Wimbledon 2014: Eugenie Bouchard sets up Kvitova final
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Eugenie Bouchard beat Romania's Simona Halep to become Canada's first Grand Slam singles finalist at Wimbledon.
The 20-year-old from Montreal won 7-6 (7-5) 6-2, and will face 2011 champion Petra Kvitova in Saturday's final.
Bouchard, seeded 13th, won the junior title in 2012 and reached the semi-finals at the first two Grand Slams of the year in Australia and France.
"I am really excited," Bouchard told BBC Sport. "It is my first Grand Slam final and I will just go for it."
In the other semi-final, Kvitova faced her Czech compatriot Lucie Safarova, winning 7-6 (8-6) 6-1.
Third seed Halep, who had suffered a thigh injury earlier in the tournament, turned her ankle in the fourth game and required heavy strapping in a medical timeout.
"It was difficult to continue. I felt a big pain in the moment, but then was better with the tape," she said afterwards.
"But still I couldn't push anymore in my leg. My first serve was really bad after that. Yeah, it was difficult to continue with another injury."
On a hot afternoon on Centre Court, the 22-year-old pushed hard in the first set but let a 4-2 lead slip in the tie-break and could not recover.
The result means Bouchard will move into the world's top 10 after Wimbledon, and there could be more good news for Canadian tennis on Friday, when Milos Raonic plays Roger Federer in the men's semi-finals.
Bouchard added: "I would never say I was surprised because I have put in a lot of hard work in and it has been a long time in the making. I am always wanting to better myself and I am focused."
Bouchard and Halep arrived in Thursday's semi-final as the form players in Grand Slams in 2014 with 15 wins apiece, and their only previous meeting resulted in a tight three-set win for Halep in Indian Wells earlier this year.
Another close contest was expected but the match took a decisive turn after just 15 minutes, when Halep went over on her ankle as she moved out wide when facing break point in game four.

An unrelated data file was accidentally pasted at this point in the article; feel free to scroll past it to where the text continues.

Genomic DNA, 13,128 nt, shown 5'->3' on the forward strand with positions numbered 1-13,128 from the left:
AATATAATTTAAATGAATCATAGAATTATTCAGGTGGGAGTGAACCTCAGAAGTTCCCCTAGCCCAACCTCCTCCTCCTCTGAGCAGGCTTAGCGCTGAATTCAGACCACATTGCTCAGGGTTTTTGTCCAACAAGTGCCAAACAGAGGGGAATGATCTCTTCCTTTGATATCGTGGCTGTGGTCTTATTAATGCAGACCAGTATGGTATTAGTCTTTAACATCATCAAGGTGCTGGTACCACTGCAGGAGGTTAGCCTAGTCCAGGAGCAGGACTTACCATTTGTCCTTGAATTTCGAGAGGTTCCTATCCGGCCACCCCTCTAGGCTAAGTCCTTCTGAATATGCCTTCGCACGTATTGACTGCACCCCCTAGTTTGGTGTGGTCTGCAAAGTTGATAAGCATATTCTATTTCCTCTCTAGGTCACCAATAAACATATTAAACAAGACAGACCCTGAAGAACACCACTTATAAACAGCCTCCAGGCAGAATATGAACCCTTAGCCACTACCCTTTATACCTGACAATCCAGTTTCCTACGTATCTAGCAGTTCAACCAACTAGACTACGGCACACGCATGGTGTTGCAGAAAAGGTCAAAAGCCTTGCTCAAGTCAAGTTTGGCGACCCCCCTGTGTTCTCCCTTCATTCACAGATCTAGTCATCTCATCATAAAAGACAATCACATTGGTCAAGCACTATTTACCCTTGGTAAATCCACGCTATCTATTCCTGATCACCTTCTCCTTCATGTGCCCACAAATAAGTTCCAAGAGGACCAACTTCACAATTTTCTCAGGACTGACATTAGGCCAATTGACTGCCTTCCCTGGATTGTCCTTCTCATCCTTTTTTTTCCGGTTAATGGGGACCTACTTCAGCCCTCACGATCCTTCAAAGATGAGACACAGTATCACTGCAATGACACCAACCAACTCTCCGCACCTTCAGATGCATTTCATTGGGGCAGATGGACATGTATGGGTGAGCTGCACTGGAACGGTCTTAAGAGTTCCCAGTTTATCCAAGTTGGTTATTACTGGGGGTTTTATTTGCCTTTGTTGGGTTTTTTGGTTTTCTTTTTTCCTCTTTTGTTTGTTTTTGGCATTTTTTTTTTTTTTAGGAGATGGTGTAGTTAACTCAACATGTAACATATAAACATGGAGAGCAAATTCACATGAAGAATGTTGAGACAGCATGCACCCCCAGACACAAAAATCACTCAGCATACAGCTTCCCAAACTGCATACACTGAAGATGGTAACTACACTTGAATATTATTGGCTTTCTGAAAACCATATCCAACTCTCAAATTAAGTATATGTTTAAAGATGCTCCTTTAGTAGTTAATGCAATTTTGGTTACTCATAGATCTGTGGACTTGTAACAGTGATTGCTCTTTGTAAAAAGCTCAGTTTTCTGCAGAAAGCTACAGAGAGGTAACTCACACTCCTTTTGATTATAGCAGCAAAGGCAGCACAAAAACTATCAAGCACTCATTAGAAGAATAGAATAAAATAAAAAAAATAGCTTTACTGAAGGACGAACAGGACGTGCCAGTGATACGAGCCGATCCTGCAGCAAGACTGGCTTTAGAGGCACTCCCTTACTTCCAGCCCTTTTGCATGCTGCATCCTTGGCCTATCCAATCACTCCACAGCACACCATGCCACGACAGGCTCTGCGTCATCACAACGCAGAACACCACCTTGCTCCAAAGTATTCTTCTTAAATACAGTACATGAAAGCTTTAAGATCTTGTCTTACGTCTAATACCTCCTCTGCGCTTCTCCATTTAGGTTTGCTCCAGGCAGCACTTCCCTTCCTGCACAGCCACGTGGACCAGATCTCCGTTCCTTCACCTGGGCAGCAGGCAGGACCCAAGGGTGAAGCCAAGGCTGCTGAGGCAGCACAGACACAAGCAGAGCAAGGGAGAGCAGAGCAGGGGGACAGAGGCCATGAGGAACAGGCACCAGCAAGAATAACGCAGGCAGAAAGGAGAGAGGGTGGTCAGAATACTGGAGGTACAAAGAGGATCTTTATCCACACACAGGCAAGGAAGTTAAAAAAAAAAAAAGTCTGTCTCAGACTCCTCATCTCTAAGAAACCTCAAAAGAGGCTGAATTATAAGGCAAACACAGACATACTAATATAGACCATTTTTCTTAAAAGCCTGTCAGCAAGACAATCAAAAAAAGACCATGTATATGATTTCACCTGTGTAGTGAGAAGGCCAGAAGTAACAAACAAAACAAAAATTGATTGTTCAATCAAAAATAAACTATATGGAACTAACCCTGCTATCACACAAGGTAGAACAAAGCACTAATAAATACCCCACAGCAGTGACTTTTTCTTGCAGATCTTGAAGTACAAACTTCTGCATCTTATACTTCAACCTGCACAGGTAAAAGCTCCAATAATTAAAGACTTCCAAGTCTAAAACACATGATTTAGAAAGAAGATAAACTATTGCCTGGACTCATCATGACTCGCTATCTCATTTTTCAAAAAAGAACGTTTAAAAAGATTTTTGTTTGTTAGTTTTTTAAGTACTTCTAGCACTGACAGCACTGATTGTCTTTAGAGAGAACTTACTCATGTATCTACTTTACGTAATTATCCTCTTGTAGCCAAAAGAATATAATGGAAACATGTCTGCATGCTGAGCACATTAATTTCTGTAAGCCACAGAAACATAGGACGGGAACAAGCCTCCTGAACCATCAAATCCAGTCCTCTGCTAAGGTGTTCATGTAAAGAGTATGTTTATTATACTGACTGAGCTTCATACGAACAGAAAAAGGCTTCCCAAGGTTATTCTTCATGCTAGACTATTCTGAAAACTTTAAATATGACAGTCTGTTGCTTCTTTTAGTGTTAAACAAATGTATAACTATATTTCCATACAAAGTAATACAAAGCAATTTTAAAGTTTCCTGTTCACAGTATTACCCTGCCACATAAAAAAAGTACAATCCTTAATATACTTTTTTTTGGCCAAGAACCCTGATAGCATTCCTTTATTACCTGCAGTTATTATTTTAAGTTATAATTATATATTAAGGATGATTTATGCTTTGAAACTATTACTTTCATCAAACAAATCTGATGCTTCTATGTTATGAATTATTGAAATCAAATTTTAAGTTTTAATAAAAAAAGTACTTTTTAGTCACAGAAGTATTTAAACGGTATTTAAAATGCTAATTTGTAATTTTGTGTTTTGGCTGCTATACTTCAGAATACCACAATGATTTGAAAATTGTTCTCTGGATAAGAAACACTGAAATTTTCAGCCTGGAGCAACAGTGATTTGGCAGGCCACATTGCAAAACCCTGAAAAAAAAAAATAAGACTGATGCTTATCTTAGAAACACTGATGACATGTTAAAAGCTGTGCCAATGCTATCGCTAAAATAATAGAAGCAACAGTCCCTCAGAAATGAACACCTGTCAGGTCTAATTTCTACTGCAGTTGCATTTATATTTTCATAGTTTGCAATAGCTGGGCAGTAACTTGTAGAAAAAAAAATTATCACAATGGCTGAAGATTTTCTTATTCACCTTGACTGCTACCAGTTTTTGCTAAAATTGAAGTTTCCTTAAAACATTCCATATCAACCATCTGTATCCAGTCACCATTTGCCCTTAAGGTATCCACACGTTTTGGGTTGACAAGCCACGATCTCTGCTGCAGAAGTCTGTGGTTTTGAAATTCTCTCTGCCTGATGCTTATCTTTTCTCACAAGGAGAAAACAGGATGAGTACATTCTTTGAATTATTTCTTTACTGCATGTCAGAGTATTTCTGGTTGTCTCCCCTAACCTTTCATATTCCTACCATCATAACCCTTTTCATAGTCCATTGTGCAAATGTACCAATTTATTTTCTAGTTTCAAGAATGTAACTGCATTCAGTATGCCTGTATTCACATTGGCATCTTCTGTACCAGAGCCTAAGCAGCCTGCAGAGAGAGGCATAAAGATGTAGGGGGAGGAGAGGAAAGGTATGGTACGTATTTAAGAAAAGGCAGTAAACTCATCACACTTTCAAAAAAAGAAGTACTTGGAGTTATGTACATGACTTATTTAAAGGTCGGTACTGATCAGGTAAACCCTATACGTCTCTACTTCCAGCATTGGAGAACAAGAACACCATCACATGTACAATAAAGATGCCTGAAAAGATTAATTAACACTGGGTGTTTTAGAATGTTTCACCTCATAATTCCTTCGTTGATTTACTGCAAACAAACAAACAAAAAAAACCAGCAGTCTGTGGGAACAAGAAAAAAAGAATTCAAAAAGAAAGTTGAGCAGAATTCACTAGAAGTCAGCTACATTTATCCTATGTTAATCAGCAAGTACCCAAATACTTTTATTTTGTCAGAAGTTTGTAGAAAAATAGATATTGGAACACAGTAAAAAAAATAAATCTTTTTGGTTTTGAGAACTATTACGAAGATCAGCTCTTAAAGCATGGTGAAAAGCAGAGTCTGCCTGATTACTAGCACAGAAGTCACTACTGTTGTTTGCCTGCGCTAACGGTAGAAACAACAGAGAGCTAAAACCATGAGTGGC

The Romanian hobbled back to the chair to receive treatment, and from then on was always struggling to keep pace with the relentless Bouchard.
Bouchard missed two break points in game seven and trailed in the tie-break, which was interrupted for five minutes as a spectator received medical attention in the crowd.
At 4-2 down, Bouchard got a huge stroke of luck with a net cord and she took full advantage, swinging away a drive volley on set point to clinch the set after an hour's play.
|Former Wimbledon champion Jana Novotna on Bouchard|
|"When you don't see a massive celebration it means the job is not done yet and she will be back on Saturday to complete the job."|
With her movement surely restricted, Halep struggled to mount a sustained challenge in the second set, falling behind with two double faults in game three.
A French Open finalist last month, the Romanian fought gamely to see off three match points at 5-1 down and keep her hopes alive, with Bouchard disturbed at one point by a call from the crowd.
Bouchard betrayed some nerves when she let two more match points slip in the next game, but she finally clinched victory with a serve out wide.
"It was a little crazy at the end," the Canadian added.
"I have never ended the match like that but I was just happy I kept my focus and completed it in the end. It took mental strength to stay focused but it is important to enjoy it out there and focus on the point."
Kvitova, the 2011 champion, had earlier beaten fellow Czech Lucie Safarova 7-5 (8-6) 6-1 in the first semi-final.